The fourth edition of Frustration and Force Majeure provides a thorough examination of the principles governing the conflict between the sanctity of contract and the discharge of contractual obligations in response to supervening events. The author guides the reader through the types of supervening events which may be encountered in any commercial transaction, setting out the principles involved, together with judicial interpretations from a number of common law jurisdictions.
- Examines the conflict between contractual obligations and the ability to discharge such obligations in the light of supervening events
- •Discusses in detail the development and application of the doctrine of Frustration within the law of contract
- •Deals clearly with the purpose, nature and construction of Force Majeure and similar clauses
- Contains a comparative element to the narrative which looks at foreign systems for rules, concepts and examples with which an evaluation of the English rules can be made
- Contains an examination of the concept of impossibility distinguishing between various types of impossibility and between impossibility and impracticability
- Covers “frustration of purpose” and illegality including supervening prohibitions, interference with performance and qualified prohibition, all of which are discussed in detail
- Assesses the importance and effect of factors such as the passing of risk, foreseeability and whether frustration is “self-induced”
- Discusses the legal consequences of frustration at common law, as modified by legislation
Professor Peel in this new 4th edition:
- Discusses 70 new cases decided in England and in other common law jurisdictions
- Examines the impact on the law relating to frustration of recent cases arising out of the Covid-19 pandemic and “Brexit”
- Discusses the relation, in cases of an employee’s supervening disability, between common law frustration and the employer’s duty (under the Equality Act 2010) to make reasonable adjustments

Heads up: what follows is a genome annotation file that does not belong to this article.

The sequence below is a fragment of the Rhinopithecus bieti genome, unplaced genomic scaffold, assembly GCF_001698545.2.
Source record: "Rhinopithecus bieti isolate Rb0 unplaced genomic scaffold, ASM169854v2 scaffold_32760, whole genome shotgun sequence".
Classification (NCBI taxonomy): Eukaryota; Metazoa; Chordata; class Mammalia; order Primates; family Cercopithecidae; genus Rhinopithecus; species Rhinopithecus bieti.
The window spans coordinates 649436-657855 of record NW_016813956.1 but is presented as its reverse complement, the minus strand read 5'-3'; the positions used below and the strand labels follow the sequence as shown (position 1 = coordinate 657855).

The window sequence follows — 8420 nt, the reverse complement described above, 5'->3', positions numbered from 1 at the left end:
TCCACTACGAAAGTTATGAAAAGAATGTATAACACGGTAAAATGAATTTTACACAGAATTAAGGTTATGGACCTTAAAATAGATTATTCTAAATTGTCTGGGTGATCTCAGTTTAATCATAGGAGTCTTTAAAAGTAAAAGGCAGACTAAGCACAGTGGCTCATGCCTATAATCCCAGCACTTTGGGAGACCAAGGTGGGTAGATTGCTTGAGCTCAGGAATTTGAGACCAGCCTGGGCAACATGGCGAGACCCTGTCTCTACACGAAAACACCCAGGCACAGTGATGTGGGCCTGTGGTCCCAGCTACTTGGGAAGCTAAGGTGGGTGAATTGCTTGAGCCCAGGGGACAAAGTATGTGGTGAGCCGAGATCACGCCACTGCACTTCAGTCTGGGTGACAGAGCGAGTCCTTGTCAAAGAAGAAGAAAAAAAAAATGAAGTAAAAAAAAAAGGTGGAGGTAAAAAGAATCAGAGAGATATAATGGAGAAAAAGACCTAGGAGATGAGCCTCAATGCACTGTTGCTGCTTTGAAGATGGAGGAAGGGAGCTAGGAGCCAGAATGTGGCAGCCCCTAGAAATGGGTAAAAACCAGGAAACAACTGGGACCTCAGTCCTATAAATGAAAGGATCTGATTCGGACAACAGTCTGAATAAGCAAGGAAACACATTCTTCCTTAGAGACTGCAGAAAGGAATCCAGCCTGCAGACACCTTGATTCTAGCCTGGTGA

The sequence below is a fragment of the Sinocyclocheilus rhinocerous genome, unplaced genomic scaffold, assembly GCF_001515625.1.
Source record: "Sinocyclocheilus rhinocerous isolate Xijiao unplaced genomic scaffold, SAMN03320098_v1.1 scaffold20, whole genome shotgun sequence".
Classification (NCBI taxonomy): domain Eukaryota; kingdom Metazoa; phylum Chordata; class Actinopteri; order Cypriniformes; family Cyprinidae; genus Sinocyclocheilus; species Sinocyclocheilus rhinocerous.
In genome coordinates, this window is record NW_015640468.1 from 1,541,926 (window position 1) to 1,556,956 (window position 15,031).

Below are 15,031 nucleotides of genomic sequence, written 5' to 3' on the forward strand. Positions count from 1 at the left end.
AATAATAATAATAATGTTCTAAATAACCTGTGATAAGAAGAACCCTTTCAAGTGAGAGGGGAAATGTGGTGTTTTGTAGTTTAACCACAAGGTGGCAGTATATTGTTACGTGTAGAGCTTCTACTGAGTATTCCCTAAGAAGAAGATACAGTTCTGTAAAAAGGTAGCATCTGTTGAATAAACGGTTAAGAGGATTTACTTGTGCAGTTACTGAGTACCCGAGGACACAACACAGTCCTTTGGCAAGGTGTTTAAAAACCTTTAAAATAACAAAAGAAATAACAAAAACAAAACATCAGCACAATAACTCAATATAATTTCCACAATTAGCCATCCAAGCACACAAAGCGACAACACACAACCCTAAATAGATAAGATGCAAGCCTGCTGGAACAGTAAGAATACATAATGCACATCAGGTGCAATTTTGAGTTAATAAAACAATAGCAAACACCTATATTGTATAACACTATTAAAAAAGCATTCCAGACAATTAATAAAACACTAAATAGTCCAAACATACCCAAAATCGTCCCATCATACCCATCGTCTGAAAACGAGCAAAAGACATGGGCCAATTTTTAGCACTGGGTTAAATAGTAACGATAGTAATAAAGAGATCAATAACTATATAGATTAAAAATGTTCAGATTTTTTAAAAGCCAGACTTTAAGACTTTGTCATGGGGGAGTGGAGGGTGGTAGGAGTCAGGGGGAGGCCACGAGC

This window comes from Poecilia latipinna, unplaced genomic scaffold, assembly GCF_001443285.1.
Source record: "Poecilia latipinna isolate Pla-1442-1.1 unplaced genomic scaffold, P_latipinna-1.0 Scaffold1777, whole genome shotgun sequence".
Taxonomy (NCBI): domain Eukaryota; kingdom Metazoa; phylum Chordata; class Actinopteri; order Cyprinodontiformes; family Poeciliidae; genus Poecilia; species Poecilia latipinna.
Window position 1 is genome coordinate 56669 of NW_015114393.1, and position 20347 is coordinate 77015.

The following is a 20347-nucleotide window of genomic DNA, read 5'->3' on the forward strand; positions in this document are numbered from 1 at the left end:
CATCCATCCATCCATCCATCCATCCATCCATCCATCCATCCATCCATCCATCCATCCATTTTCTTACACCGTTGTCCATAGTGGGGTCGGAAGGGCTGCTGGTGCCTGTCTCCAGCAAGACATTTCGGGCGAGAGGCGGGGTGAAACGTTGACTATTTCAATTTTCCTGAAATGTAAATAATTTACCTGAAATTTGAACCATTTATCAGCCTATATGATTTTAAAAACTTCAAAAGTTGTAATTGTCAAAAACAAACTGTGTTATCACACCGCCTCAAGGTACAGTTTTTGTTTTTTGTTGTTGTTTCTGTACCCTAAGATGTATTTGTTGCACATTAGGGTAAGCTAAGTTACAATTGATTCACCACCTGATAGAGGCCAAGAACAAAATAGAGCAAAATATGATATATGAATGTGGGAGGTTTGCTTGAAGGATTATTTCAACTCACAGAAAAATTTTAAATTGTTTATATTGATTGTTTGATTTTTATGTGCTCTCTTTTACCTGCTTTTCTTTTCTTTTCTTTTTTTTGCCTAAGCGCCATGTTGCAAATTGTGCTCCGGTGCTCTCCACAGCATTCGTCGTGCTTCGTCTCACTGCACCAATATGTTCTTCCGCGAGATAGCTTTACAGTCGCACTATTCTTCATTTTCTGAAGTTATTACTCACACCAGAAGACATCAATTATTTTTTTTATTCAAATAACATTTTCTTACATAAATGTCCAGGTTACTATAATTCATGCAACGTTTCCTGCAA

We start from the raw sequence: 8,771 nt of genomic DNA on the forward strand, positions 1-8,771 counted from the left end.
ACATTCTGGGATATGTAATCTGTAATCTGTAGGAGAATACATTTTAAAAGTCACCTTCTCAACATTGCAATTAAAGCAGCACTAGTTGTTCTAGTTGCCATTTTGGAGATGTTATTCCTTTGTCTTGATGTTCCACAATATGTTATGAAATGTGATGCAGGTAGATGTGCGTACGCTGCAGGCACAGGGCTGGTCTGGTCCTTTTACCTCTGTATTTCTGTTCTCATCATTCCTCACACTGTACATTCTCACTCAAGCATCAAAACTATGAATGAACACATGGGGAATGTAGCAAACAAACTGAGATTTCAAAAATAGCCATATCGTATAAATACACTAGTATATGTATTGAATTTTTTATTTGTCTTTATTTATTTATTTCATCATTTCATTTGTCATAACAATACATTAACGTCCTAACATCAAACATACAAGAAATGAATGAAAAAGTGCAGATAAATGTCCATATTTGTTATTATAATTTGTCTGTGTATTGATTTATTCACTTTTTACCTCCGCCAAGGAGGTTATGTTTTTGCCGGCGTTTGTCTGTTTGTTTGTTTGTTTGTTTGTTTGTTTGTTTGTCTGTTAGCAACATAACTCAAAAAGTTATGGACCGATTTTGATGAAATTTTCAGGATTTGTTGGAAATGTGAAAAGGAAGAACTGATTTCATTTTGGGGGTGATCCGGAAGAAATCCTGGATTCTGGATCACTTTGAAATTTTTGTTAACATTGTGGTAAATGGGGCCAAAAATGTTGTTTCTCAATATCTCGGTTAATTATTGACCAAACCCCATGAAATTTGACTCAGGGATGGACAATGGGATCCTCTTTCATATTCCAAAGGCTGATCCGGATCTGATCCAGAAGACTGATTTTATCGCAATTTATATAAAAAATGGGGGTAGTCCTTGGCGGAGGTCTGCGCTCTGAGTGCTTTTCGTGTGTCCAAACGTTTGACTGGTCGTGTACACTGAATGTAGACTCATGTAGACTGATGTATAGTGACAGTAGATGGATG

- Examines cases in frustration such as the Canary Wharf case (2019) (Brexit), the Cine-UK case (2021) (Covid-19), the Blankley case (2015) (incapacity and agency contracts) the Gemcorp case (2018) (fluctuating currency exchange), and the Spicejet and Salam Air cases (2021) (“hell or high water clauses”)
- Examines cases on Force Majeure clauses such as the Classic Maritime case (2019) (“contractual frustration” clauses and “exceptions” clauses and the requirements of causation), the Seadrill case (2018) (“reasonable endeavours”), and the Dwyer case (2021) (party designated force majeure and implied obligations of good faith)
- Discusses the first direct consideration of the interpretation of a “material adverse effect” clause in the Travelport case (2020)
- Re-examines “theories” of frustration in the light of recent judicial opinions
Also available as an eBook on Thomson Reuters ProView™
Thomson Reuters ProView™ is custom built for legal professionals like you.
Using ProView means you can connect to and interact with the content you rely on in new ways, wherever and whenever you like. Find out more about ProView.
Purchase this title as an eBook to start reading today:
If you’re interested in firmwide or multiple user access to this title on Proview then please contact us directly to discuss what options are available.